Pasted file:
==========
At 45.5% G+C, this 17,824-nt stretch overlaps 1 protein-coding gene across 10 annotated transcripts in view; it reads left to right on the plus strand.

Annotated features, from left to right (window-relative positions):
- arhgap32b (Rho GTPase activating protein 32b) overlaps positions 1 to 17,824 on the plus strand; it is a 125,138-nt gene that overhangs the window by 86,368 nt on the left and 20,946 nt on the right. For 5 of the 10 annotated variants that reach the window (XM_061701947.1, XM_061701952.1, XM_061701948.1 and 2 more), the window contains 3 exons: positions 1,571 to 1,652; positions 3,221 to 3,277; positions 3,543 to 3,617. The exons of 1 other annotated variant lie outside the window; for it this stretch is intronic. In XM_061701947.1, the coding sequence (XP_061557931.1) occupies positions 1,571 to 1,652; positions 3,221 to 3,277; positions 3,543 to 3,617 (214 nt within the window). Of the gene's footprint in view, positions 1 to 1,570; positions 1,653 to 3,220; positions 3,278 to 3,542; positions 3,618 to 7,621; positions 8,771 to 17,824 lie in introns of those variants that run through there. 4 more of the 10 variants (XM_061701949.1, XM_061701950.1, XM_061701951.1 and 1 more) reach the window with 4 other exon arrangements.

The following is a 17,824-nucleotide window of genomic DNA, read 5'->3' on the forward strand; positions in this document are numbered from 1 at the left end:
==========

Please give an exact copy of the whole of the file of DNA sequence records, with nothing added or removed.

At 45.5% G+C, this 17,824-nt stretch overlaps 1 protein-coding gene across 10 annotated transcripts in view; it reads left to right on the plus strand.

Annotated features, from left to right (window-relative positions):
- arhgap32b (Rho GTPase activating protein 32b) overlaps positions 1 to 17,824 on the plus strand; it is a 125,138-nt gene that overhangs the window by 86,368 nt on the left and 20,946 nt on the right. For 5 of the 10 annotated variants that reach the window (XM_061701947.1, XM_061701952.1, XM_061701948.1 and 2 more), the window contains 3 exons: positions 1,571 to 1,652; positions 3,221 to 3,277; positions 3,543 to 3,617. The exons of 1 other annotated variant lie outside the window; for it this stretch is intronic. In XM_061701947.1, the coding sequence (XP_061557931.1) occupies positions 1,571 to 1,652; positions 3,221 to 3,277; positions 3,543 to 3,617 (214 nt within the window). Of the gene's footprint in view, positions 1 to 1,570; positions 1,653 to 3,220; positions 3,278 to 3,542; positions 3,618 to 7,621; positions 8,771 to 17,824 lie in introns of those variants that run through there. 4 more of the 10 variants (XM_061701949.1, XM_061701950.1, XM_061701951.1 and 1 more) reach the window with 4 other exon arrangements.

The following is a 17,824-nucleotide window of genomic DNA, read 5'->3' on the forward strand; positions in this document are numbered from 1 at the left end: